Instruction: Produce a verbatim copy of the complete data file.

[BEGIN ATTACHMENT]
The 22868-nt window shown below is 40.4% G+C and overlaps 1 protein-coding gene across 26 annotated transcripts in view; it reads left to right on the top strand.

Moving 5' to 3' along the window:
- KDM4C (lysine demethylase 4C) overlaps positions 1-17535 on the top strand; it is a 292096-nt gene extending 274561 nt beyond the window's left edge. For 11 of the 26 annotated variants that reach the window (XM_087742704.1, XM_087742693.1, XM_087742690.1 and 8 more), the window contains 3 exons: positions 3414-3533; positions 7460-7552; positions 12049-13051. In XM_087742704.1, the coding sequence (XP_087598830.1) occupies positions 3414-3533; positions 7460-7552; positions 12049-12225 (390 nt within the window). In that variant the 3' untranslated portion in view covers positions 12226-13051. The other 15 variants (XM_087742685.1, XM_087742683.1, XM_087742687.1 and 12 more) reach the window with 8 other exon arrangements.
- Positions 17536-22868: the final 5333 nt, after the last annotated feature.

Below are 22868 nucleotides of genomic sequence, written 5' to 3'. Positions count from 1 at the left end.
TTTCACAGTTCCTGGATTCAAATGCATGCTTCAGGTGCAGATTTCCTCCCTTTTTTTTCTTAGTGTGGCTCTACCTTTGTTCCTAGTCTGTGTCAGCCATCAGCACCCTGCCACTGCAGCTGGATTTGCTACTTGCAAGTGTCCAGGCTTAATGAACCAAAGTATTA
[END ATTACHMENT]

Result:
The 22868-nt window shown below is 40.4% G+C and overlaps 1 protein-coding gene across 26 annotated transcripts in view; it reads left to right on the top strand.

Moving 5' to 3' along the window:
- KDM4C (lysine demethylase 4C) overlaps positions 1-17535 on the top strand; it is a 292096-nt gene extending 274561 nt beyond the window's left edge. For 11 of the 26 annotated variants that reach the window (XM_087742704.1, XM_087742693.1, XM_087742690.1 and 8 more), the window contains 3 exons: positions 3414-3533; positions 7460-7552; positions 12049-13051. In XM_087742704.1, the coding sequence (XP_087598830.1) occupies positions 3414-3533; positions 7460-7552; positions 12049-12225 (390 nt within the window). In that variant the 3' untranslated portion in view covers positions 12226-13051. The other 15 variants (XM_087742685.1, XM_087742683.1, XM_087742687.1 and 12 more) reach the window with 8 other exon arrangements.
- Positions 17536-22868: the final 5333 nt, after the last annotated feature.

Below are 22868 nucleotides of genomic sequence, written 5' to 3'. Positions count from 1 at the left end.
TTTCACAGTTCCTGGATTCAAATGCATGCTTCAGGTGCAGATTTCCTCCCTTTTTTTTCTTAGTGTGGCTCTACCTTTGTTCCTAGTCTGTGTCAGCCATCAGCACCCTGCCACTGCAGCTGGATTTGCTACTTGCAAGTGTCCAGGCTTAATGAACCAAAGTATTA